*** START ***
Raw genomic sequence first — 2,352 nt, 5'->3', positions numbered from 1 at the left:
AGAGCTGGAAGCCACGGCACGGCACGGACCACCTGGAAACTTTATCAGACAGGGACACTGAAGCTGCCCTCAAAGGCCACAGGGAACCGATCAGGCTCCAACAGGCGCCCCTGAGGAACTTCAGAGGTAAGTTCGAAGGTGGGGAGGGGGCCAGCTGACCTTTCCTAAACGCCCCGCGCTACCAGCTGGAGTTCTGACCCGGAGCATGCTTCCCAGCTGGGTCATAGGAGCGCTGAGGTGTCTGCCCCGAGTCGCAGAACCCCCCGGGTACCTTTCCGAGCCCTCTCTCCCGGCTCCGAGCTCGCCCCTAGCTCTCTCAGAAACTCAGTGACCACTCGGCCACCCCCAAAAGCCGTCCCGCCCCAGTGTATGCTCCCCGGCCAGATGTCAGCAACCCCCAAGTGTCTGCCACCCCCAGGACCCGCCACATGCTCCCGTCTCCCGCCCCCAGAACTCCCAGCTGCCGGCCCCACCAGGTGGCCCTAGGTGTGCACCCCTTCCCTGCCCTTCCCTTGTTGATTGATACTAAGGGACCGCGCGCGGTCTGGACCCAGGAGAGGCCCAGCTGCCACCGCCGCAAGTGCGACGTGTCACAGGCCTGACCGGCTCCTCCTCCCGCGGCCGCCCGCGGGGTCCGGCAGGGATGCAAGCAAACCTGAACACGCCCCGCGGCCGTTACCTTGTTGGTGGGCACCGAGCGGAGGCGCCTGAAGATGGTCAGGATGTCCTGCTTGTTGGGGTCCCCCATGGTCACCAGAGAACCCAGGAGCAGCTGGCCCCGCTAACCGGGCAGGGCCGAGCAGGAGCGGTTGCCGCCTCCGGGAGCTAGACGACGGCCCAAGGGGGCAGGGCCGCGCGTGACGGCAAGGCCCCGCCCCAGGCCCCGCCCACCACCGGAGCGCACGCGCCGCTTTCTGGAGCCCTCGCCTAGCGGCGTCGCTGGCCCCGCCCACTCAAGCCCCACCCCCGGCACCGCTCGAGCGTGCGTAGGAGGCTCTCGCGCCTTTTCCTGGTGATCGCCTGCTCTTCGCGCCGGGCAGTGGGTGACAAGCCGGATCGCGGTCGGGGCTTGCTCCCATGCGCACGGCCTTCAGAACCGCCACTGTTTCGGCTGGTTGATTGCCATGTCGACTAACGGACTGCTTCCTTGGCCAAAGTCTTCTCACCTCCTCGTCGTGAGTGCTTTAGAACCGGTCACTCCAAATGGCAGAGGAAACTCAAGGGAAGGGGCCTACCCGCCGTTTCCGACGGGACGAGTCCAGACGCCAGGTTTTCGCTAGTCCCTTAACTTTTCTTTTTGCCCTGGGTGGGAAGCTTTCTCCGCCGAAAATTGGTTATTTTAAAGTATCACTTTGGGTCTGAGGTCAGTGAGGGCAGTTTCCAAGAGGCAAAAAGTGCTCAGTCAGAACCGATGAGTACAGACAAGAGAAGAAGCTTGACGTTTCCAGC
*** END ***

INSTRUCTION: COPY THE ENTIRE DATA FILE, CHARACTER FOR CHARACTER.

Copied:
Raw genomic sequence first — 2,352 nt, 5'->3', positions numbered from 1 at the left:
AGAGCTGGAAGCCACGGCACGGCACGGACCACCTGGAAACTTTATCAGACAGGGACACTGAAGCTGCCCTCAAAGGCCACAGGGAACCGATCAGGCTCCAACAGGCGCCCCTGAGGAACTTCAGAGGTAAGTTCGAAGGTGGGGAGGGGGCCAGCTGACCTTTCCTAAACGCCCCGCGCTACCAGCTGGAGTTCTGACCCGGAGCATGCTTCCCAGCTGGGTCATAGGAGCGCTGAGGTGTCTGCCCCGAGTCGCAGAACCCCCCGGGTACCTTTCCGAGCCCTCTCTCCCGGCTCCGAGCTCGCCCCTAGCTCTCTCAGAAACTCAGTGACCACTCGGCCACCCCCAAAAGCCGTCCCGCCCCAGTGTATGCTCCCCGGCCAGATGTCAGCAACCCCCAAGTGTCTGCCACCCCCAGGACCCGCCACATGCTCCCGTCTCCCGCCCCCAGAACTCCCAGCTGCCGGCCCCACCAGGTGGCCCTAGGTGTGCACCCCTTCCCTGCCCTTCCCTTGTTGATTGATACTAAGGGACCGCGCGCGGTCTGGACCCAGGAGAGGCCCAGCTGCCACCGCCGCAAGTGCGACGTGTCACAGGCCTGACCGGCTCCTCCTCCCGCGGCCGCCCGCGGGGTCCGGCAGGGATGCAAGCAAACCTGAACACGCCCCGCGGCCGTTACCTTGTTGGTGGGCACCGAGCGGAGGCGCCTGAAGATGGTCAGGATGTCCTGCTTGTTGGGGTCCCCCATGGTCACCAGAGAACCCAGGAGCAGCTGGCCCCGCTAACCGGGCAGGGCCGAGCAGGAGCGGTTGCCGCCTCCGGGAGCTAGACGACGGCCCAAGGGGGCAGGGCCGCGCGTGACGGCAAGGCCCCGCCCCAGGCCCCGCCCACCACCGGAGCGCACGCGCCGCTTTCTGGAGCCCTCGCCTAGCGGCGTCGCTGGCCCCGCCCACTCAAGCCCCACCCCCGGCACCGCTCGAGCGTGCGTAGGAGGCTCTCGCGCCTTTTCCTGGTGATCGCCTGCTCTTCGCGCCGGGCAGTGGGTGACAAGCCGGATCGCGGTCGGGGCTTGCTCCCATGCGCACGGCCTTCAGAACCGCCACTGTTTCGGCTGGTTGATTGCCATGTCGACTAACGGACTGCTTCCTTGGCCAAAGTCTTCTCACCTCCTCGTCGTGAGTGCTTTAGAACCGGTCACTCCAAATGGCAGAGGAAACTCAAGGGAAGGGGCCTACCCGCCGTTTCCGACGGGACGAGTCCAGACGCCAGGTTTTCGCTAGTCCCTTAACTTTTCTTTTTGCCCTGGGTGGGAAGCTTTCTCCGCCGAAAATTGGTTATTTTAAAGTATCACTTTGGGTCTGAGGTCAGTGAGGGCAGTTTCCAAGAGGCAAAAAGTGCTCAGTCAGAACCGATGAGTACAGACAAGAGAAGAAGCTTGACGTTTCCAGC